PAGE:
“I am getting used to considering every sexual act as a process involving four individuals.” -Freud in an 1899 letter to Fleiss.
But why, my beauty, stop at four? Of course, yes, there’s my mother, never one to diminish her importance, filling the bed as she filled a room, and your father, critical of the whole world, especially his family. They take up a lot of space. Hardly any left for us. But that’s hardly the end of it; it gets much worse. For there’s also my father, weighing in at 200 blustering pounds, swinging that belly of his around the bed, and your mother, who, God knows, never stopped talking, never stopped talking never.
Your mother, my father, do try to be polite and not take over the bed—truly; they announce themselves as the most polite and politic of parents; instead of adding bulk, my father stuffs himself into my bones and skin. I can feel him in there, suffusing me, very depressing. He weighs me down; I can hear him in my own speech. And, I hate to tell you, love, but you’ve begun, these past few years, to sound a good deal like your mama.
The mattress sags. I touch your breast but oops my elbow hits someone’s nose. But this time it’s not our parents. Who then? Maybe it’s their parents, busy milking their children’s hearts. Our parents twist and turn to avoid the four of them but, doing so, take up more of our space. Not to mention the Hollywood beauties and macho leading men, inhabitants of glossy ads and TV specials who, with their publicists, get between us and the camera. The cameraman sets up light reflectors around the bed, and there we are, kissing someone, kissing everyone.
Let me come inside you quick before that space is taken up as well. Hold me.
Shh. Our children in the next room. Stay under the covers in case they come in.
I remember before we were married when we didn’t have to share the space or didn’t know that we were sharing it. We were the Original and Solitary Lovers, making our own sweet world. The bed belonged solely to us, though it might be actually rented for the occasion—a weekend in New York or a week on St. John’s. Our parents, three still alive back then, were—alive or dead—silent ghosts walking near us in Central Park, or snorkeling translucently, if living ghosts can snorkel, in Cinnamon Bay. In those days, no interference from the ghost gallery. But listen—if we didn’t feel their presence even back then, if we weren’t uneasy that they’d eventually surround us and come inside us and get between us, why would we plan to take off time from our careers to crew a schooner for six months? Which course, of course, we never did. We never ran from them to be alone.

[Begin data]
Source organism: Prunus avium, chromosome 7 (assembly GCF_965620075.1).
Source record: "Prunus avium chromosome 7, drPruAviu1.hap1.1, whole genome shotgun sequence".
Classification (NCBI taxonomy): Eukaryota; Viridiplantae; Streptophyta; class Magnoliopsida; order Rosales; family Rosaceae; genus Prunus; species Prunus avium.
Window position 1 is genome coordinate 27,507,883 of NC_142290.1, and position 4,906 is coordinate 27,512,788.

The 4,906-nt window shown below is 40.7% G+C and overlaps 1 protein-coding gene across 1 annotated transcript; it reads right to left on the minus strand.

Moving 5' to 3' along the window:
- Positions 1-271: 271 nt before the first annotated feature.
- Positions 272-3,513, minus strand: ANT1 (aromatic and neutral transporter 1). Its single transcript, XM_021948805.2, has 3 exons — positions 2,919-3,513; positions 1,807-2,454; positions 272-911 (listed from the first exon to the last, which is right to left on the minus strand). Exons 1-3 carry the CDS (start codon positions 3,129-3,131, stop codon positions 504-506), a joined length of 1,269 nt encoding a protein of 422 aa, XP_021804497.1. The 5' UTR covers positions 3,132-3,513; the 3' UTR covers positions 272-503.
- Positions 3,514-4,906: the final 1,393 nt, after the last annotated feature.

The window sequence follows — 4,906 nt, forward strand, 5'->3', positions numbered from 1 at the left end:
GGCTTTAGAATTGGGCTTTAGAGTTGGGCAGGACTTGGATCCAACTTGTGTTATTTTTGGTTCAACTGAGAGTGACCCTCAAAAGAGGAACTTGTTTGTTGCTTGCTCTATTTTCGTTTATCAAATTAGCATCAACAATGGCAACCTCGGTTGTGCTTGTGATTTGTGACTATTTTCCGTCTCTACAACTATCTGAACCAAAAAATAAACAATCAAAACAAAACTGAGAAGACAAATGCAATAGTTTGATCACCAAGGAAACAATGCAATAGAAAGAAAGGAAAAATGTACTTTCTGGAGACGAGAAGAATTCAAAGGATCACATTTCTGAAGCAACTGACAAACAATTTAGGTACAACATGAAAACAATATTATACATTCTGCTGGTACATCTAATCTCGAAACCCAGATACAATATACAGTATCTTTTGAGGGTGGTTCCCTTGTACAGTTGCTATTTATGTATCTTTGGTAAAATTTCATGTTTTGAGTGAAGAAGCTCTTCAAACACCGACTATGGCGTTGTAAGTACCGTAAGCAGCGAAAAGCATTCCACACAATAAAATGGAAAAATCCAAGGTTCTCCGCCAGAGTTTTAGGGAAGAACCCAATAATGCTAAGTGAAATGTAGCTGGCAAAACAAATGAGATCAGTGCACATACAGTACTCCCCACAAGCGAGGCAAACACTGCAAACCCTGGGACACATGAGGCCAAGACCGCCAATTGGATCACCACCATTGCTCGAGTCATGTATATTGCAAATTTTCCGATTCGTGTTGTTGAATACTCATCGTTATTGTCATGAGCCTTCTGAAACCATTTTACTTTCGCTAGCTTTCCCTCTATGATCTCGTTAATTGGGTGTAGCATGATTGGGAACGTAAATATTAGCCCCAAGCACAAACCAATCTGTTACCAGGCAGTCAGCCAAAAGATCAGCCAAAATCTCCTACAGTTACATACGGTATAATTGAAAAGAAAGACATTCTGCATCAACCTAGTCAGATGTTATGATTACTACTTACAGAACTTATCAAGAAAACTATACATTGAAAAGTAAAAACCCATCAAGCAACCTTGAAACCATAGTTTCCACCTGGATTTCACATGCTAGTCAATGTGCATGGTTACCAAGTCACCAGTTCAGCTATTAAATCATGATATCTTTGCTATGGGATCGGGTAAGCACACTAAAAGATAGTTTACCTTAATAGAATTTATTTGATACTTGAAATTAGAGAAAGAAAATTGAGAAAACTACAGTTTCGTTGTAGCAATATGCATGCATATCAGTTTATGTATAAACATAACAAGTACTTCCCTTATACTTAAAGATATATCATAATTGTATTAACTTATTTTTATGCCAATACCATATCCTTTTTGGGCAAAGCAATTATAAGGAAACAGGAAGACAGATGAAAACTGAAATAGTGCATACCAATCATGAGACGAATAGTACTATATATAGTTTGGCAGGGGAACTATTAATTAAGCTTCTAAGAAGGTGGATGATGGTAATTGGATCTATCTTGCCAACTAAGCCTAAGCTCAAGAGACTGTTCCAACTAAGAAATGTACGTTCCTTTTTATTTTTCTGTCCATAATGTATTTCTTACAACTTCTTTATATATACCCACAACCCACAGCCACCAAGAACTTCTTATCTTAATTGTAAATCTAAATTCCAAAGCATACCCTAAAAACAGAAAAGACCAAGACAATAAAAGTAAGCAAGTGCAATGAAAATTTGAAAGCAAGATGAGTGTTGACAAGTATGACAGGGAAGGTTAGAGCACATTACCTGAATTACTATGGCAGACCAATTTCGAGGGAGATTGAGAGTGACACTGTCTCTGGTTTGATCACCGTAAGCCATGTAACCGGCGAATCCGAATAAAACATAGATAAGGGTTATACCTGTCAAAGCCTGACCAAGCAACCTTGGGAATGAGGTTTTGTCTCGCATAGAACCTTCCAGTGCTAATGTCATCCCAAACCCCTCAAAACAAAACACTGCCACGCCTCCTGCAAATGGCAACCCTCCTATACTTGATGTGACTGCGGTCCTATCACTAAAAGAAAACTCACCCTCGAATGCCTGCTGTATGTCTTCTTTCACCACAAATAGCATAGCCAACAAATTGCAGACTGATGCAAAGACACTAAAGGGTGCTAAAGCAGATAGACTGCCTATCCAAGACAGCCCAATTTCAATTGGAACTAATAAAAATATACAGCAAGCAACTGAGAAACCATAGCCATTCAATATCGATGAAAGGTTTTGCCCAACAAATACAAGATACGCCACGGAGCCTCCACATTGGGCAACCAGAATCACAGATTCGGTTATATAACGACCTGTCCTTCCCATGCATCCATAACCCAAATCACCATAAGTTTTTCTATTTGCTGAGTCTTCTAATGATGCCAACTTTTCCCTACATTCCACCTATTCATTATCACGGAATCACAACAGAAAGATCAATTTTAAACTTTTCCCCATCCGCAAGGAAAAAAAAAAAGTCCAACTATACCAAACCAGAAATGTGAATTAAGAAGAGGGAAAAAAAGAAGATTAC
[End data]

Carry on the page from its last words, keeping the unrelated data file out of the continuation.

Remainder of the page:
But how could we imagine the overcrowding?
They can’t resist observing, can’t resist commenting, sometimes kindly, sometimes not. We should ignore, but with all those elbows and asses shoving and sticking out, it’s hard not to hear criticisms of our relationship. Back and back, generation by generation, in too many languages so that they end as gibberish. They’re generally not so pleased with one another—your parents and their ancestors, my parents and their ancestors. Everyone has a bone to pick. There’s Swedish and Russian. There’s French and English. The Ashkenazi bicker about whose Yiddish is “correct” and who speaks like a “grubyom.” It’s an argument about class and locality.
From somewhere near the foot of the bed, as we hold one another, a song breaks out in what sounds like Ladino—it must be my ancestors from the Ottoman Empire. Their music doesn’t harmonize with your great great great grandmother’s lullaby in Gaelic. Oh, what’s our music, my love? When will we ever be alone with one another? A bed is just a bed, not nearly big enough. We could slip away to make love on the livingroom floor if it weren’t for the children.
I make an announcement: Have you no consideration for us? Please wait under the bed till we’re done, then slip into sleep with us so we can dream you. Oh, I promise we’ll dream you, costume you in outfits that will make you unrecognizable.
But no—you kiss and squabble, spilling out of the bed and over the floor of our bedroom, so many different kinds of clothing, until the room, too, is crammed.
“Daddy? Mommy? What’s that noise?”
“It’s just us, being silly. Go to sleep. Go to sleep.”